The defence rests… shakily

Banished Clayton (Dane DeHaan) returns to Durham to ride out the rest of the trial in the trenches with his siblings and mother, Patty (Trini Alvarado), who lingers in the background of the episode, occasionally interjecting one-liners. For instance, when Clayton finds the missing blowpoke – the prosecution’s hypothetical murder weapon – the defence briefly entertains the catastrophic idea of putting him on the stand. Clayton struggles in a practice cross-examination – and who wouldn’t? He has to answer for multiple DUIs, a four-year prison sentence for planting pipe bombs around the Duke campus, and, as recently last year, his girlfriend called the cops when he shoved her in a fight. But from the sidelines, Patty supportively offers that he also has two masters degrees.

The defence’s best witness is their forensic expert, who convincingly argues that the blood splatter at the crime scene is more consistent with the chaos of coughing than a beating. Hovering over the proceedings is the threat that Mike will testify, an idea that Mike and only Mike seems to support. He wants to explain how much he adored Kathleen. Ultimately, he accepts that he’s more of a liability if, in addition to his love, he’s forced to testify about his porn cache and the Purple Heart that never was.

The jury reaches its verdict

Kathleen’s reputation takes a few dings in this episode. Clayton reveals she started seeing Mike when he was still married to Patty; there are more scenes of her drinking wine and being plied with wine. The series appears to be creeping towards a verdict that the mother of five was more complicated than she seems.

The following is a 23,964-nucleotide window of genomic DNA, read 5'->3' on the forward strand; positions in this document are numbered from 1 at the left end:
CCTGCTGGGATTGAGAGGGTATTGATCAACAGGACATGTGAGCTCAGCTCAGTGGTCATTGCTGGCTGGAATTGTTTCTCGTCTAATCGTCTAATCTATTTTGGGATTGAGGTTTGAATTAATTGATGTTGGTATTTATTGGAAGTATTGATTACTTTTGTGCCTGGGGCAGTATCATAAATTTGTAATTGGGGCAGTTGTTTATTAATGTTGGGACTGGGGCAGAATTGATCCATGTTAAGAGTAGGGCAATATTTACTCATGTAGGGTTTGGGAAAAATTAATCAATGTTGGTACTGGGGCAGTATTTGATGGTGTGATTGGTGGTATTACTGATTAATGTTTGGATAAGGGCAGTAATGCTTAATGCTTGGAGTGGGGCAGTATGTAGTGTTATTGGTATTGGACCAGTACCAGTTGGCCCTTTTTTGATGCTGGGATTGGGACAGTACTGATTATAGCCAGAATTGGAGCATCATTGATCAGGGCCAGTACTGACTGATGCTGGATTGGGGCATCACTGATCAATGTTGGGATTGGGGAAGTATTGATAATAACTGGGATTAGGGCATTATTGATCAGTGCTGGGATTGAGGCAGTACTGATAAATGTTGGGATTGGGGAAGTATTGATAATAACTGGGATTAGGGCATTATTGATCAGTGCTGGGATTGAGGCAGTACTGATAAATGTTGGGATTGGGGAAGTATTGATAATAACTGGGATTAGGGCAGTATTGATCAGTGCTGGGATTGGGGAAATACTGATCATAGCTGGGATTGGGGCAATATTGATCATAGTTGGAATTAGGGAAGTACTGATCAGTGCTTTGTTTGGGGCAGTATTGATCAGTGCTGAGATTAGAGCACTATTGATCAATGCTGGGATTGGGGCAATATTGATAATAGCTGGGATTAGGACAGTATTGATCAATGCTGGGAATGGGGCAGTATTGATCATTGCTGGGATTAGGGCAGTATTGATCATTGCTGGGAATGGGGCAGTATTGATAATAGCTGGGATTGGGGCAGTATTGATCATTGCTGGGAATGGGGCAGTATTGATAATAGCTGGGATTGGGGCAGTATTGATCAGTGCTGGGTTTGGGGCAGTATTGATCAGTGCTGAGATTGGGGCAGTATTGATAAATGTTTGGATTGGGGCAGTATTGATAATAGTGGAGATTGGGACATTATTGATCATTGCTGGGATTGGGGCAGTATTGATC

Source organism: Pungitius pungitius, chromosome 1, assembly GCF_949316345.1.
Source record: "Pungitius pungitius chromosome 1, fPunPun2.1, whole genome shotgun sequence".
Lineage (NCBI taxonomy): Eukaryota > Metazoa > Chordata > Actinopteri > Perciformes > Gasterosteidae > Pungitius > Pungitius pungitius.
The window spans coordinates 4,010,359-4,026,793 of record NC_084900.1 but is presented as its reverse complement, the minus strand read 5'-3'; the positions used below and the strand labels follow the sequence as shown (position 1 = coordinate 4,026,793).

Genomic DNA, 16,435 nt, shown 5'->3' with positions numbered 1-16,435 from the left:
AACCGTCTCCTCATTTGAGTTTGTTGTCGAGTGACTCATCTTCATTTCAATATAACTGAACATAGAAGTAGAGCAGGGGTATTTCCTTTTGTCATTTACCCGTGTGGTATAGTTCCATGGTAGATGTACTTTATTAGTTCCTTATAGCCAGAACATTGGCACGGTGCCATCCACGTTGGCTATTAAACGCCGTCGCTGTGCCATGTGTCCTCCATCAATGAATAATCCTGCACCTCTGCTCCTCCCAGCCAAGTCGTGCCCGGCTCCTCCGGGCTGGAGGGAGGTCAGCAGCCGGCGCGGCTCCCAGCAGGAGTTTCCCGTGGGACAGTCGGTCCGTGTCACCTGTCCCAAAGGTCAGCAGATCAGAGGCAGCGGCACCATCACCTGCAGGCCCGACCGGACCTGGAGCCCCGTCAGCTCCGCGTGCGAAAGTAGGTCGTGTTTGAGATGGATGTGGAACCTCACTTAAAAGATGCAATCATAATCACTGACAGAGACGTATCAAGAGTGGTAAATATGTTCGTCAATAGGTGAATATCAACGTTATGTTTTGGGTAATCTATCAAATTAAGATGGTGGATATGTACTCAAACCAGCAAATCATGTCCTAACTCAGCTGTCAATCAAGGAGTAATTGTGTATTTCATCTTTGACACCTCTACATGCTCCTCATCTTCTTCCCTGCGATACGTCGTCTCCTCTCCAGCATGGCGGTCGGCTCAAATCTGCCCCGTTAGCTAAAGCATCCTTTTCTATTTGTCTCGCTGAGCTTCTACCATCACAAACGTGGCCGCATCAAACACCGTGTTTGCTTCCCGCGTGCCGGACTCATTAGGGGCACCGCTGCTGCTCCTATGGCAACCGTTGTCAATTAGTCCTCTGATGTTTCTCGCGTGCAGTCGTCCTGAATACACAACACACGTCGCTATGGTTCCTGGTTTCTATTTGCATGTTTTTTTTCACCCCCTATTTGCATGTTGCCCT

Michael Stuhlbarg and Colin Firth in ‘The Staircase’ (HBO Max)
Michael Stuhlbarg and Colin Firth in ‘The Staircase’ (HBO Max)

In court, the closing statements are underwhelming. Parker Posey is almost unrecognisable under raccoon eyeshadow, her distinctive uptalk flattened by her broad Southern accent. Her assistant DA Freda is laser-focused on imploring the jury to be offended by Mike’s bisexuality. David, for the defence, seems so cool and methodical by comparison. The murder weapon is missing, he says. The motive is built on the prosecutions’ own prejudices – or at least the ones it hopes the jury harbours.

While they deliberate, Toni Collette’s Kathleen is revived so that we can see one more take of the last night of her life (Prosecutor’s Version). What if, instead of heading to bed, Kathleen snooped around her husband’s email? What if she waited for him in the kitchen, trying to decide what she would say? It doesn’t feel impossible, but we’ve seen the defence’s version so many times that it feels like make-believe.

But, then again, the nanny did say she was worried about Mike. And his son, Clayton, has a temper. In this version of events, Mike responds badly to Kathleen’s confrontation. He gets twitchy and defensive. He tells Kathleen the porn is research for a novel. “You don’t get to Michael Peterson your way out of this,” she tells him, an echo of what his brother Bill told him weeks ago.

What if she calls him names? What if that angry glint in his eye consumes him? What if he pushes her? What if he throttles her? What if, by the time he realises what he’s done, it’s too late to help her? It’s the most awful of these flashbacks to watch. Kathleen flails and seizes until she expires.

Mike is found guilty at the trial, because 12 jurors found this particular series of what-ifs to be the most persuasive. The sentence is as bad as they get: life imprisonment with no chance of parole. We know it doesn’t hold – we’ve seen glimpses of Mike outside of prison – but the jury can’t.

We’re left with Sophie’s questions echoing across the episode: What if this is justice?